Flumpy lies on my lap as I'm slumped on the couch. I look down from the television, and realize his face is filled with a half-moon smile, gummy and gorgeous. "Geeeeee eyyyy ahhhhh," he says. "Geeeeee eyyyyy ahhhhhh," I reply. "Mmmm maaaaah," he says. "Mmmm maaaah," I reply. This goes on for half an hour. It's the best conversation I've had for ages.

Photo: Raaaaaaaaah!

*          *         *

Lumpy's birthday party. His special surprise has arrived - a bouncy castle. As soon as it's inflated, he's on there, flinging himself about with delight. Eventually he's persuaded off, and goes into the house to wait for his guests to arrive. "I love my bouncy castle," he says as he's walking away. "I love him because he's my friend."

Three hours or so later, the party is in its final stages. Sweaty from too much bouncy (can you ever have too much bouncing? Really?), the guests decide some cooling off is required. Body after body squeezes in to the world's smallest paddling pool. There is much squealing and splashing. We take photos. This will be excellent blackmail material in a few years' time.

End of the party. One of the mums (of whom I am slightly afraid) pauses as she herds her triplets out of the gate. "I have to admit," she says, "when you said 10 till 2, I had my doubts."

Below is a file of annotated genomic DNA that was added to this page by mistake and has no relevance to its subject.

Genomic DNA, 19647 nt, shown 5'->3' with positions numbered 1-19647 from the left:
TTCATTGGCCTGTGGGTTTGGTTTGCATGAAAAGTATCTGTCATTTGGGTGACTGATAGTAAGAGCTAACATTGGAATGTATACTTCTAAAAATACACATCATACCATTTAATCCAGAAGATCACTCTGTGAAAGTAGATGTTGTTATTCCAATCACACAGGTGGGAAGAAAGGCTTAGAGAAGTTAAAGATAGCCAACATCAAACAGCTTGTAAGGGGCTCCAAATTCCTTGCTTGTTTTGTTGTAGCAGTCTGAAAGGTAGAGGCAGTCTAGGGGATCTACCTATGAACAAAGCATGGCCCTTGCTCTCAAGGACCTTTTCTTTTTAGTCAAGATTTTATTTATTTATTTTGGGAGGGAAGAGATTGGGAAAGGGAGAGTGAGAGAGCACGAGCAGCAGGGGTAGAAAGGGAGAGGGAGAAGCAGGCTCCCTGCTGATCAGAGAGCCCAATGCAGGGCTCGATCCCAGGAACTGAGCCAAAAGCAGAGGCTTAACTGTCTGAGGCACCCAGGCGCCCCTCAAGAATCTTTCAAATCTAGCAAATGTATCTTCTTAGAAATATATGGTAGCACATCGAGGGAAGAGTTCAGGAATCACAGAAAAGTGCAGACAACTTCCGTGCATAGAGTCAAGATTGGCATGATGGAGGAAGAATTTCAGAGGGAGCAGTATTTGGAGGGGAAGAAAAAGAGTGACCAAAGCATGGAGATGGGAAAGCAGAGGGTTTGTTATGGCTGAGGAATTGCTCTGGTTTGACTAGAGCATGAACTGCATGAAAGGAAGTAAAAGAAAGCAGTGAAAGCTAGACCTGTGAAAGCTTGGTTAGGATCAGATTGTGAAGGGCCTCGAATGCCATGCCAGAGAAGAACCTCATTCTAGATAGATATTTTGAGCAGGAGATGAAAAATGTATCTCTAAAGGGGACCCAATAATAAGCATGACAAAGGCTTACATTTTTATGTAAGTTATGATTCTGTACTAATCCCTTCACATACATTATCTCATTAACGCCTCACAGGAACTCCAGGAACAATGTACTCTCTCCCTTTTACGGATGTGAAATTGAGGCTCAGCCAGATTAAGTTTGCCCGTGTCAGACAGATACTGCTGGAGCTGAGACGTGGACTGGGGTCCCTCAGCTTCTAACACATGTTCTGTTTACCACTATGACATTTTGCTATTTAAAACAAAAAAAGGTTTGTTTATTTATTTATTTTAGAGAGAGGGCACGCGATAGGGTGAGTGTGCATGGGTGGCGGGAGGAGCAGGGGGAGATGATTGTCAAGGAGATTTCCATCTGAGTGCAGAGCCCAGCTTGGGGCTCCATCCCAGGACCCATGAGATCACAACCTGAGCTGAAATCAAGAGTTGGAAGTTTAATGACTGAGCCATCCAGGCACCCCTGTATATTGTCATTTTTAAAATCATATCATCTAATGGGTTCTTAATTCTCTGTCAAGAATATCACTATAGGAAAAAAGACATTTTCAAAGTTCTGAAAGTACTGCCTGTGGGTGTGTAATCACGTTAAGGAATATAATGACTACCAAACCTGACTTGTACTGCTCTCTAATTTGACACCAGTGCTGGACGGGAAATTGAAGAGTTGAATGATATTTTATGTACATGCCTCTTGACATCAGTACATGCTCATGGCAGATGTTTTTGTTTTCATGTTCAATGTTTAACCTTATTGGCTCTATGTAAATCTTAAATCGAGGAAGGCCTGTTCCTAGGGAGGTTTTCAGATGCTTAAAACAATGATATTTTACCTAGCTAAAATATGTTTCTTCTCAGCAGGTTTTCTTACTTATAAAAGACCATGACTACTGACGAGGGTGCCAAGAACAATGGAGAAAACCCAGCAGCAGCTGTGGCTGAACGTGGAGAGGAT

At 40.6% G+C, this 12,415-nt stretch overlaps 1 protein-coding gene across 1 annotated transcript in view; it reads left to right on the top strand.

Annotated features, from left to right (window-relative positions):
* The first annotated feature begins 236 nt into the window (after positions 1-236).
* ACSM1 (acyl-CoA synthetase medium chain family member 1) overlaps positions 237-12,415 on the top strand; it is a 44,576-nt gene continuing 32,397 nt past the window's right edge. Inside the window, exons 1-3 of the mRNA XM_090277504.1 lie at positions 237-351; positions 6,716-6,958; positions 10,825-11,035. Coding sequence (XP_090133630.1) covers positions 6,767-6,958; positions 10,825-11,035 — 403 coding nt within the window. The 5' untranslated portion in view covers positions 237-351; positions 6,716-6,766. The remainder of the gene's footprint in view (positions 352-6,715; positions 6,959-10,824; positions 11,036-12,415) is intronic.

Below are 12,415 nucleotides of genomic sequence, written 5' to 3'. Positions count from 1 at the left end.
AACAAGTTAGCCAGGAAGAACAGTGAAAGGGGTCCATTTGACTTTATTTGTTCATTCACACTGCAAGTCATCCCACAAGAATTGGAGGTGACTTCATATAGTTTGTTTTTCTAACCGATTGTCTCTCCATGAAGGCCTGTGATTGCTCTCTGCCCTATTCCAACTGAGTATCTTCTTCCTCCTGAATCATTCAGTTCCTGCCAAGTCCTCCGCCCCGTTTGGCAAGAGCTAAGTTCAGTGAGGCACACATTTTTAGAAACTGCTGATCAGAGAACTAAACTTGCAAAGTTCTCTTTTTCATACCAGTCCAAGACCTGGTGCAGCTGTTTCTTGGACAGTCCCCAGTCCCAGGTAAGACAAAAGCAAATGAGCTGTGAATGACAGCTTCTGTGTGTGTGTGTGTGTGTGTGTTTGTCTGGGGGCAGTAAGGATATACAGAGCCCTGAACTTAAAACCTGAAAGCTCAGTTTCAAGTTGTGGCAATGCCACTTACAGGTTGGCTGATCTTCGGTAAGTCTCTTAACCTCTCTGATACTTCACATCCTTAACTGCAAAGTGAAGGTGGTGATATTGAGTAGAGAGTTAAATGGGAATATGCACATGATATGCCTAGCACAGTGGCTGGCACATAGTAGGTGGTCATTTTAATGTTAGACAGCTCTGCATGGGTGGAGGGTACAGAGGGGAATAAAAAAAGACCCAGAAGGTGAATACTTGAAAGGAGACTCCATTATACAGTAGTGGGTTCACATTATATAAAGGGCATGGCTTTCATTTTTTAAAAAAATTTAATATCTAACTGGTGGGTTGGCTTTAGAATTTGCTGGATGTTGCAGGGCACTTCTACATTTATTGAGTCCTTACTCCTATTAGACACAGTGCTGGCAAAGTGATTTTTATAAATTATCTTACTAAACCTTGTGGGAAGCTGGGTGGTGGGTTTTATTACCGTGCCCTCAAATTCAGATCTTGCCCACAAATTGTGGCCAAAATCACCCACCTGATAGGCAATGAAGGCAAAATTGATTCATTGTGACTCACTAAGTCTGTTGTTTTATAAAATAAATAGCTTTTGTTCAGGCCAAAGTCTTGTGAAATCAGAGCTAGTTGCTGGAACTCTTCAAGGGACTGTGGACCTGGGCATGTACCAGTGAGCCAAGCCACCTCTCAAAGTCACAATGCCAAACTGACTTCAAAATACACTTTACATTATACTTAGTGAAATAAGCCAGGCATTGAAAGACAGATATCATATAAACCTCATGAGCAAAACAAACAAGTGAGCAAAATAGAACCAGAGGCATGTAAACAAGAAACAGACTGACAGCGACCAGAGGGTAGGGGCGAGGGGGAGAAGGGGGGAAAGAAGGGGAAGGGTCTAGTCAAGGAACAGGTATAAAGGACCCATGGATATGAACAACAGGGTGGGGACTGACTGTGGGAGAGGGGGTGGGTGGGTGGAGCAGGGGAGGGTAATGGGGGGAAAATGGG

"Oh," I say. "Why? Was that not enough time?"
She snorts. "Too much time. Two hours. That's how long a children's party is. But you did it just right." (I think she means we let the children run wild and didn't attempt to corral them in any way). "And I'm totally going to steal your way of doing pass the parcel. I've never liked it before, but your way was great." (My way is putting a present in every layer of paper, with enough layers for each child. Somehow, everyone ends up with a present. What's the chances?).
I swell with pride.

*          *          *

After a grizzly morning, when nothing seems able to settle him, Flumpy finally falls asleep in my arms. I carefully carry him up the stairs, to put him in the Nature's Nest. Halfway up I stop and just stare at the sweet, tiny, curled up, snoring bundle. And I feel glad. So very glad.

Photo: Pooped

*          *          *

Monday after Lumpy's birthday weekend. I go in to nursery in the afternoon, bringing the 28 party bags I filled the night before, then subsequently emptied in the morning, to take out the packets of Haribo, so that each parent can be asked if their child is allowed such evil sweets. Flumpy comes, strapped to me in the sling. Every child strokes and pokes him. He blinks inquisitively at them.
We play musical chairs. Lumpy insists that I play too, holding his hand. As the chairs reduce he gets more anxious. "I don't want to miss," he says. "I don't want to miss." He gets knocked out when there are three chairs remaining and dissolves into tears. He says he won't join in any more games, so I scoop him up, and we dance together for musical statues, laughing every time we freeze. Flumpy sleeps on in the sling. My arm sings with the strain of holding Lumpy up, but I won't put him down. We win.